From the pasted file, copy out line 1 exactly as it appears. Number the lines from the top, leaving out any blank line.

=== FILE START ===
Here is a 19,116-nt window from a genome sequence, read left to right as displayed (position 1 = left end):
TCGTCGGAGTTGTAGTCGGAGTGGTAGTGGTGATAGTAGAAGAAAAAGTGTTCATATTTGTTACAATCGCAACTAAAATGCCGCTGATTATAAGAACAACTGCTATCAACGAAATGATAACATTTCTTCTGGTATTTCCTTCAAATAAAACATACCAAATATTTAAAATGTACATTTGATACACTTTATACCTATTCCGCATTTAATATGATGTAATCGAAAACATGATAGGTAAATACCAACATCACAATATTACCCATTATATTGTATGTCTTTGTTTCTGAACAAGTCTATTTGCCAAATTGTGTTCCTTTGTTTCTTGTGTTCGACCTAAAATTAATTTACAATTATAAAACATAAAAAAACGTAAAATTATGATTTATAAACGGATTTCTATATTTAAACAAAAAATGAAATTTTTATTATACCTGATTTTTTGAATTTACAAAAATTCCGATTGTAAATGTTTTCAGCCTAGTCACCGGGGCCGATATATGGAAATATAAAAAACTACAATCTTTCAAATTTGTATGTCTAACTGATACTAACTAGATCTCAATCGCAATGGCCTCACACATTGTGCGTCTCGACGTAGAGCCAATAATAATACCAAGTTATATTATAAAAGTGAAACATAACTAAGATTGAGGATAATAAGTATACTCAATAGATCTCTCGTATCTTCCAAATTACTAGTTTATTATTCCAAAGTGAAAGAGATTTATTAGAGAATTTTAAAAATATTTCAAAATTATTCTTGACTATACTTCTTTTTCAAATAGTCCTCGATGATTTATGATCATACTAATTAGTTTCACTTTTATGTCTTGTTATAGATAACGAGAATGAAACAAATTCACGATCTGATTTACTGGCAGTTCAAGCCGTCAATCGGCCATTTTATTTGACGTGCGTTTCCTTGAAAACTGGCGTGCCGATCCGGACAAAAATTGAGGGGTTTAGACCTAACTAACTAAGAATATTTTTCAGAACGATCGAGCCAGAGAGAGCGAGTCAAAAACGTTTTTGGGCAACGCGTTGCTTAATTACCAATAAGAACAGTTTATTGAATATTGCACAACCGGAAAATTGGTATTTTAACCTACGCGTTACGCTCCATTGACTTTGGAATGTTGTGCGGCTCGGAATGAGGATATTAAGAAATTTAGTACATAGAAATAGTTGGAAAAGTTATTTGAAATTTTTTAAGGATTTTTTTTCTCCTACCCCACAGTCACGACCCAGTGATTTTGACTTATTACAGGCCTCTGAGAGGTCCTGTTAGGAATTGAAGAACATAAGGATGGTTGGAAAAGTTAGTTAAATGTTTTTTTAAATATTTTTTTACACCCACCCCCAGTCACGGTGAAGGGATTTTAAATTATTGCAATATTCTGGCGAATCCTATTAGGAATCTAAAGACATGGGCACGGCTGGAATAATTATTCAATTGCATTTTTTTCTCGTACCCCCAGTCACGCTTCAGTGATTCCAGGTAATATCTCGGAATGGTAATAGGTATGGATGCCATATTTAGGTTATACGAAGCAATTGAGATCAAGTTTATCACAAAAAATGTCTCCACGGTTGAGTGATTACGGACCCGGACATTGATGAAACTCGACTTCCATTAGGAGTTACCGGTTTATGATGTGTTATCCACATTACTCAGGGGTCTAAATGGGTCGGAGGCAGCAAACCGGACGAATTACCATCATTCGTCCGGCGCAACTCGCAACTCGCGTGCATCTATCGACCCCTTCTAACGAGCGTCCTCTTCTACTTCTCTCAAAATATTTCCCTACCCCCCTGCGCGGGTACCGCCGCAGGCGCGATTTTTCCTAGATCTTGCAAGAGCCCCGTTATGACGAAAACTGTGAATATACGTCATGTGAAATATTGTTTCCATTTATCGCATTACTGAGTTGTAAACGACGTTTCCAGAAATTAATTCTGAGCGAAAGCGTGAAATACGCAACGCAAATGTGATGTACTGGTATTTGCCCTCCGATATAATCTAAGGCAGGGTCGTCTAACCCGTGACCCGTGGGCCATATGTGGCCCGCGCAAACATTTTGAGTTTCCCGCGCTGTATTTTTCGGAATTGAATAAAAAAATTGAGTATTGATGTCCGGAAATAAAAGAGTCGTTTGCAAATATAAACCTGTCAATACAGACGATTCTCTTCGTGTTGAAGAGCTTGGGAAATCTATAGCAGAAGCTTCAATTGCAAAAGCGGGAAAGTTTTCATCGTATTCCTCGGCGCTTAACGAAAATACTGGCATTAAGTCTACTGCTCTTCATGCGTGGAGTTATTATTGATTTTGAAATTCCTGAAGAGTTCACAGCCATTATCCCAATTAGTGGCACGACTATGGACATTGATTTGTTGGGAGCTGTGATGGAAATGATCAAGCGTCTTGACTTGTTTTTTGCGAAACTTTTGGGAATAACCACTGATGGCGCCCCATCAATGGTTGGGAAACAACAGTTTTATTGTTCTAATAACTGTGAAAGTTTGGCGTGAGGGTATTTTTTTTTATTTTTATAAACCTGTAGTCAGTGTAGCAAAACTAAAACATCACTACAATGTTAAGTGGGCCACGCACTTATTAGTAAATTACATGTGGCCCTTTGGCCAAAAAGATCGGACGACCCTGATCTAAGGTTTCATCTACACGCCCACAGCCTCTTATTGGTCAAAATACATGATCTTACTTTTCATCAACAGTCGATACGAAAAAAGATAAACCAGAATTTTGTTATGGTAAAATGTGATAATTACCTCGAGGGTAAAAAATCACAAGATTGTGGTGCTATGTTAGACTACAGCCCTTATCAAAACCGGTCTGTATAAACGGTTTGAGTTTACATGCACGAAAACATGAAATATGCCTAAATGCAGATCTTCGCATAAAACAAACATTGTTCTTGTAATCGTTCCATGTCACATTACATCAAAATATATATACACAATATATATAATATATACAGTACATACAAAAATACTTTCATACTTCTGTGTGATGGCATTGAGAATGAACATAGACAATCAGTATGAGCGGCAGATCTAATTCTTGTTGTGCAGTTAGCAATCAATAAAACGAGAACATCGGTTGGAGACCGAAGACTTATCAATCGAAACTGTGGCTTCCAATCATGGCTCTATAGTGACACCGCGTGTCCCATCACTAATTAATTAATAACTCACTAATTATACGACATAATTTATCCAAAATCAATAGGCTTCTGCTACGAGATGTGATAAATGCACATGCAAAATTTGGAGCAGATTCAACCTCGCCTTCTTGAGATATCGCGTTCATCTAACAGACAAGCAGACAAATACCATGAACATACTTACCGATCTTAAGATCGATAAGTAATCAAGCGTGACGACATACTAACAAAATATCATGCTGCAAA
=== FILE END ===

Here is a 19,116-nt window from a genome sequence, read left to right as displayed (position 1 = left end):